Welcome to Day 27 of our 40-day countdown to Easter! Grumbling Spirit. The children of Israel grumbled against God, who brought them out of Egypt. They had witnessed the signs and wonders but continued to grumble, complain, whine, and disobey the man, Moses, who God appointed as leader. When the children of Israel grumbled, they weren’t grumbling against Moses, they were grumbling against God (Exodus 16:8).
In chapter 16 of Exodus verses 4 through 5, the Lord said to Moses, “I will rain down bread from heaven for you. The people are to go out each day and gather enough for that day. In this way I will test them and see whether they will follow my instructions. On the sixth day they are to prepare what they bring in, and that is to be twice as much as they gather on the other days.”
How often has God done things for us but we quickly forget? God blesses on Sunday, but by the time we arrive to work on Monday, not only have we forgotten the blessing but we have forgotten the one who blessed us, God.
We grumble when someone at work asks us to do something extra. Oh, you smile and say yes but as soon as the boss turns away, the grumbling spirit has its say.
A grumbling spirit is a disrespectful spirit.
A grumbling spirit usually can't see what the leader sees.
A grumbling spirit always has a problem for every solution.
A grumbling spirit breeds false humility. They pretend like they're happy about things but on the inside they are discontent.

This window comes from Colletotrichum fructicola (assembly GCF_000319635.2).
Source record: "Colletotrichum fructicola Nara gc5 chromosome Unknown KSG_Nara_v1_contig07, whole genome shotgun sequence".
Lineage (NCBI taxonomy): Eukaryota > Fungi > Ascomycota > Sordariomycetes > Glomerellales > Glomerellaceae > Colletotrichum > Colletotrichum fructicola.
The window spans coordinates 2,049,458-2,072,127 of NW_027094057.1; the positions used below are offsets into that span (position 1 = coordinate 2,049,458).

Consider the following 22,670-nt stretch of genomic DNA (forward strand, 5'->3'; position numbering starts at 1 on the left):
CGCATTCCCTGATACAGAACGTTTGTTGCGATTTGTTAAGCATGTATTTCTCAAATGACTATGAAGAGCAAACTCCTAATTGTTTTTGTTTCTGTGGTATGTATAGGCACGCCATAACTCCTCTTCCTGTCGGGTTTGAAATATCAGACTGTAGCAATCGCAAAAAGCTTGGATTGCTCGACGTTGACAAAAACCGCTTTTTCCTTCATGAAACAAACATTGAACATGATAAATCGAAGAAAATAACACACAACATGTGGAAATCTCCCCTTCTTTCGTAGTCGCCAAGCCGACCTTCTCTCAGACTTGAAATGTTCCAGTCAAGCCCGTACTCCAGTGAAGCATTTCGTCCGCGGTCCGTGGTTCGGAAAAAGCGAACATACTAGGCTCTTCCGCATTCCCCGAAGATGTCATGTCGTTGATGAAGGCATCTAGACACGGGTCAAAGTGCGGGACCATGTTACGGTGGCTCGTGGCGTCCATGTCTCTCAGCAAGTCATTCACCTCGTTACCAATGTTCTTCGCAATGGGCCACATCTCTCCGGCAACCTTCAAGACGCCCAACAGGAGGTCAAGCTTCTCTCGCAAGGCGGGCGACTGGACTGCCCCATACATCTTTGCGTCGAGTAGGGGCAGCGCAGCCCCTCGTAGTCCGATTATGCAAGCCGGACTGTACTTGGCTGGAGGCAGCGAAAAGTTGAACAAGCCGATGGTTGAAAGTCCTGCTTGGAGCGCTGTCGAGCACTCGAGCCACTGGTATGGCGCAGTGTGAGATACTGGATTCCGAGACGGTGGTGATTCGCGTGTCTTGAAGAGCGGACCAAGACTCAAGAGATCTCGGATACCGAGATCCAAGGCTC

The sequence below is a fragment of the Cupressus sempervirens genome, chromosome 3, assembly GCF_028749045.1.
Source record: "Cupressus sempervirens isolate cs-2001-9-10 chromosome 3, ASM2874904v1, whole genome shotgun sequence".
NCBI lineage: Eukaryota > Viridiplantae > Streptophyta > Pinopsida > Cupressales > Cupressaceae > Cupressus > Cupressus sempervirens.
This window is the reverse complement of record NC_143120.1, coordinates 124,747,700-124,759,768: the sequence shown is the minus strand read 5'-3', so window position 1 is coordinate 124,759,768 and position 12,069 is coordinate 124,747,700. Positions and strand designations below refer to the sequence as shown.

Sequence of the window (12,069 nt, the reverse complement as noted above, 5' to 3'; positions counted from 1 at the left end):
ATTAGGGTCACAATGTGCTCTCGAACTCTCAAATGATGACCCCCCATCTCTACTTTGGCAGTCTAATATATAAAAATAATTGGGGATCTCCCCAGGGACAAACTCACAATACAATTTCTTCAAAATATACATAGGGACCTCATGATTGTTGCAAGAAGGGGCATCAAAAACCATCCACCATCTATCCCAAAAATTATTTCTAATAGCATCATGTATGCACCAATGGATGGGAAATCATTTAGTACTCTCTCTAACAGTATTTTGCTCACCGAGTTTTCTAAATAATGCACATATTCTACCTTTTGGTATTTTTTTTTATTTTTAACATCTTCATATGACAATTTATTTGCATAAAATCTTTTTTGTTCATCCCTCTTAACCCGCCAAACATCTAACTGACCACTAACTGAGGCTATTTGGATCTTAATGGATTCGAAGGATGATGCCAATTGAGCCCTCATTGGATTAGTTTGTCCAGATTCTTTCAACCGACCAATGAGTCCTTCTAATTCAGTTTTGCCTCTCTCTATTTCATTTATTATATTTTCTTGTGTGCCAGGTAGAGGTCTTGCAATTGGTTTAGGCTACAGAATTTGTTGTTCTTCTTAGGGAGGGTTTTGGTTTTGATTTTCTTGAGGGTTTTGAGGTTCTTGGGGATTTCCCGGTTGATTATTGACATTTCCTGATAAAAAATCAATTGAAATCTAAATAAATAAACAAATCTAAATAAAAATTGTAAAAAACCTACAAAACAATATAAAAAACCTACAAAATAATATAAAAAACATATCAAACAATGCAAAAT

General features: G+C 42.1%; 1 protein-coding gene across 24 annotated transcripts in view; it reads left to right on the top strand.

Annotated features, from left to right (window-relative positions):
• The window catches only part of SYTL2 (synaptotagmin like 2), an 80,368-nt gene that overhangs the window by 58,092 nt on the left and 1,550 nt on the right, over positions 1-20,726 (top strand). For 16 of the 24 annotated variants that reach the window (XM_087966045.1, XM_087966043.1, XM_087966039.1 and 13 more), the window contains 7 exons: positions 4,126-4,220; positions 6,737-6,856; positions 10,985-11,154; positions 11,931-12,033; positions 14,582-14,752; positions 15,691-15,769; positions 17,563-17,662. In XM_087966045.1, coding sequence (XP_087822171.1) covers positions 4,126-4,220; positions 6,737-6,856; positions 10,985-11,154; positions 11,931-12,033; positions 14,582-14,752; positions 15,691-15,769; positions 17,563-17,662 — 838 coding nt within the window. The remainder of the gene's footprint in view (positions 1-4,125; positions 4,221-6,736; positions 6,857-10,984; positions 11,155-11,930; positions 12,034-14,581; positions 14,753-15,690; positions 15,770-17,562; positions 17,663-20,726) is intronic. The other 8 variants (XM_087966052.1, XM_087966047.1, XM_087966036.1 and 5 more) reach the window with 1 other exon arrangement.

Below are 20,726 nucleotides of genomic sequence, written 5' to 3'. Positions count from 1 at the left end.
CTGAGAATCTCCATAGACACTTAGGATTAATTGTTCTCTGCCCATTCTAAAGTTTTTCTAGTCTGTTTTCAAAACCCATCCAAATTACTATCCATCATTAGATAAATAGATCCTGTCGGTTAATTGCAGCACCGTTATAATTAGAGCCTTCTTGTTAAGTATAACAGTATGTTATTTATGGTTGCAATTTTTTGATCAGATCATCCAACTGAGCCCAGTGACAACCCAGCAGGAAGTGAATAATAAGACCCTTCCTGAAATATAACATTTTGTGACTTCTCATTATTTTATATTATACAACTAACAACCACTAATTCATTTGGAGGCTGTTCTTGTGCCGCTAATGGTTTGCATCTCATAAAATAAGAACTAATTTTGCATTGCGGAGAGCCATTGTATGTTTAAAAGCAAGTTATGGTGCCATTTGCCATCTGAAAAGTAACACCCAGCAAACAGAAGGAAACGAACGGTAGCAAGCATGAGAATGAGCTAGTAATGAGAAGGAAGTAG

A grumbling spirit is a disobedient spirit.
As a reminder, God does not like a grumbling spirit. This behavior akins itself to being ungrateful, disrespectful, and disobedient.
Grumblers quickly forget the goodness of God.
Grumblers disregard, disrespect, and disobey the set authority that God has placed over them in the home, at church, in the community, and at work.
In Exodus chapter 16, verse 11, the bible reads, “The Lord said to Moses, “I have heard the grumbling of the Israelites. Tell them, ‘At twilight you will eat meat, and in the morning you will be filled with bread. Then you will know that I am the Lord your God.”
The last part of the scripture says, then you will know that I am the Lord your God. You would think by now, all that God had done for the children of Israel, they would know him by now.
Well, God knew better. He answered their grumbling cry by providing quail in the evening and meat in the morning. They were not to save any of the food for the next day except on the sixth day. God did not want them working on the sabbath so Moses instructed them to save food only on the sixth day.
God tested the children of Israel to see if they would obey. Some of them saved food for the next day because they did not believe that God could provide for them their daily bread. God was disappointed in them. The food turned to maggots and was a stench in their nostrils.
One lesson to learn from Exodus chapter 16 is that a grumbling spirit is characteristic of someone being ungrateful, disrespectful, and disobedient. A grumbling spirit goes against God’s set authority. A grumbling spirit goes against God.
Scriptural Reading and Application
Read Exodus Chapter 16 and reflect on the behavior of the children of Israel and God's reaction to their behavior. How can you apply this story to your personal life?
Oh Lord, My God, forgive me for grumbling, murmuring, and complaining against Your set authority in my home, my community, my church, and at work. I repent of an ungrateful heart. Thank you for saving me. Thank you for my life. Thank you for protecting my family, neighbors, coworkers, boss, and leaders in this country. Thank you for delivering me from difficult situations when I didn’t know any better and when I did know better. Thank you Lord for forgiving me in my times of ignorance. Thank you for giving me another chance. Holy Spirit, renew a right spirit within me that I may know the Lord my God, in the name of Jesus, amen.
~inspiring hope & seasoning faith, Dr. Regina M. Daigre